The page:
Dendritic cells infected with recombinant fowlpox virus vectors are potent and long-acting stimulators of transgene-specific class I restricted T lymphocyte activity.
AuthorsBrown, Michael D
De Wynter, Erika A
Hart, Claire A
Kitchener, Henry C
Stern, Peter L
Skinner, M A
Stacey, S N
AffiliationCancer Research Campaign Laboratories, Paterson Institute of Cancer Research, Christie Hospital, Manchester, UK.
MetadataShow full item record
AbstractThe identification of dendritic cells (DC) as the major antigen-presenting cell type of the immune system, combined with the development of procedures for their ex vivo culture, has opened possibilities for tumour immunotherapy based on the transfer of recombinant tumour antigens to DC. It is anticipated that the most effective type of response would be the stimulation of specific, MHC class I restricted cytotoxic T lymphocytes capable of recognising and destroying tumour cells. In order to make this approach possible, methods must be developed for the transfer of recombinant antigen to the DC in such a way that they will initiate an MHC class I restricted response. Here, we demonstrate that murine DC infected with a recombinant fowlpox virus (rFWPV) vector stimulate a powerful, MHC class I restricted response against a recombinant antigen. A rFWPV containing the OVA gene was constructed and used to infect the DC line DC2.4. The infected DC2.4 cells were found to stimulate the T-T cell hybridoma line RF33. 70, which responds specifically to the MHC class I restricted OVA peptide SIINFEKL. The stimulatory ability of the rFWPV-infected DC2.4 cells lasted for at least 72 h after infection and was eventually limited by proliferation of uninfected cells. By comparison, DC2.4 cells pulsed with synthetic SIINFEKL peptide stimulated RF33.70 well initially, but the stimulatory ability had declined to zero by 24 h after pulsing. FWPV infection of DC2.4 up-regulated MHC and costimulatory molecule expression. rFWPV was also found to infect both immature and mature human DC derived from cord blood CD34+ progenitors and express transgenes for up to 20 days after infection. We conclude that rFWPV shows promise as a vector for antigen gene transfer to DC in tumour immunotherapy protocols.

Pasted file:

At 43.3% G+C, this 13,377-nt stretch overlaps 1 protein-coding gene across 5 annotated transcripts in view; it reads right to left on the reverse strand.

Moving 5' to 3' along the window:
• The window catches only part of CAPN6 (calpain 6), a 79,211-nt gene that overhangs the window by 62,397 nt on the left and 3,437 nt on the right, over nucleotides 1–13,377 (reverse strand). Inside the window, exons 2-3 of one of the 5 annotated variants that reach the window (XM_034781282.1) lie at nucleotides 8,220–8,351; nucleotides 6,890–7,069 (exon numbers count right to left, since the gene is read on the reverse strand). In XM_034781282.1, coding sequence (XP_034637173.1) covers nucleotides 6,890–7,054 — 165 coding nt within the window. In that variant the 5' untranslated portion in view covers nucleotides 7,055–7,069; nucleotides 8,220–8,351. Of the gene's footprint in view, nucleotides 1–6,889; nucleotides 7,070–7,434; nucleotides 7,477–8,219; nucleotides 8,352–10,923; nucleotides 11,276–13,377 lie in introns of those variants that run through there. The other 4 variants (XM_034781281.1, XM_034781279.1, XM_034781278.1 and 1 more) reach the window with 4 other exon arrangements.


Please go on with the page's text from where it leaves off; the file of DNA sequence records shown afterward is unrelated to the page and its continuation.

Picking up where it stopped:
CitationDendritic cells infected with recombinant fowlpox virus vectors are potent and long-acting stimulators of transgene-specific class I restricted T lymphocyte activity. 2000, 7 (19):1680-9 Gene Ther.
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